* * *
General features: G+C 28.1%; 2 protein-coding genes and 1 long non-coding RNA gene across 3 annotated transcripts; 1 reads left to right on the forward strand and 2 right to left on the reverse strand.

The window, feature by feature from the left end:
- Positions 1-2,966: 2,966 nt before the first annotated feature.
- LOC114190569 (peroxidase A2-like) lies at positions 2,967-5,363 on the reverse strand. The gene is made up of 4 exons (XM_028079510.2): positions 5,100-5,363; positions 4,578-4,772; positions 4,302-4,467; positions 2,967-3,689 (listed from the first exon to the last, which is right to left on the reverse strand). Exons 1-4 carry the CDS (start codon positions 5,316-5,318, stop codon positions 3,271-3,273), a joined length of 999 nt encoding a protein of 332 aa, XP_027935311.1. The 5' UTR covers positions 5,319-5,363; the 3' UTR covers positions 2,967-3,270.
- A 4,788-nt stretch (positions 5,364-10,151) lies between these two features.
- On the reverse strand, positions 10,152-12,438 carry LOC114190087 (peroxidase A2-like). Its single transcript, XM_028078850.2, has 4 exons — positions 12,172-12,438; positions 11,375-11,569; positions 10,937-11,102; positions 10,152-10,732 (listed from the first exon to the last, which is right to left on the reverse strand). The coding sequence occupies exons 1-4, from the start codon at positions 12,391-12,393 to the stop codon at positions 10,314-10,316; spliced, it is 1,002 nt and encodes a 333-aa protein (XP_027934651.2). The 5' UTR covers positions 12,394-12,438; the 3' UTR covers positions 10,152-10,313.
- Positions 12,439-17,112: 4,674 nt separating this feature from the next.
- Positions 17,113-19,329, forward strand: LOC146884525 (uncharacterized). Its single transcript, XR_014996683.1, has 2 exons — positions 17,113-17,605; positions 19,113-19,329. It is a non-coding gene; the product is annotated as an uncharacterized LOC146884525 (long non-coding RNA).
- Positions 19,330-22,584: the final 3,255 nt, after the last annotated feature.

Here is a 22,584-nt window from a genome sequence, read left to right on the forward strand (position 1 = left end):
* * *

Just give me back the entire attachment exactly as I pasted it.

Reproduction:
General features: G+C 28.1%; 2 protein-coding genes and 1 long non-coding RNA gene across 3 annotated transcripts; 1 reads left to right on the forward strand and 2 right to left on the reverse strand.

The window, feature by feature from the left end:
- Positions 1-2,966: 2,966 nt before the first annotated feature.
- LOC114190569 (peroxidase A2-like) lies at positions 2,967-5,363 on the reverse strand. The gene is made up of 4 exons (XM_028079510.2): positions 5,100-5,363; positions 4,578-4,772; positions 4,302-4,467; positions 2,967-3,689 (listed from the first exon to the last, which is right to left on the reverse strand). Exons 1-4 carry the CDS (start codon positions 5,316-5,318, stop codon positions 3,271-3,273), a joined length of 999 nt encoding a protein of 332 aa, XP_027935311.1. The 5' UTR covers positions 5,319-5,363; the 3' UTR covers positions 2,967-3,270.
- A 4,788-nt stretch (positions 5,364-10,151) lies between these two features.
- On the reverse strand, positions 10,152-12,438 carry LOC114190087 (peroxidase A2-like). Its single transcript, XM_028078850.2, has 4 exons — positions 12,172-12,438; positions 11,375-11,569; positions 10,937-11,102; positions 10,152-10,732 (listed from the first exon to the last, which is right to left on the reverse strand). The coding sequence occupies exons 1-4, from the start codon at positions 12,391-12,393 to the stop codon at positions 10,314-10,316; spliced, it is 1,002 nt and encodes a 333-aa protein (XP_027934651.2). The 5' UTR covers positions 12,394-12,438; the 3' UTR covers positions 10,152-10,313.
- Positions 12,439-17,112: 4,674 nt separating this feature from the next.
- Positions 17,113-19,329, forward strand: LOC146884525 (uncharacterized). Its single transcript, XR_014996683.1, has 2 exons — positions 17,113-17,605; positions 19,113-19,329. It is a non-coding gene; the product is annotated as an uncharacterized LOC146884525 (long non-coding RNA).
- Positions 19,330-22,584: the final 3,255 nt, after the last annotated feature.

Here is a 22,584-nt window from a genome sequence, read left to right on the forward strand (position 1 = left end):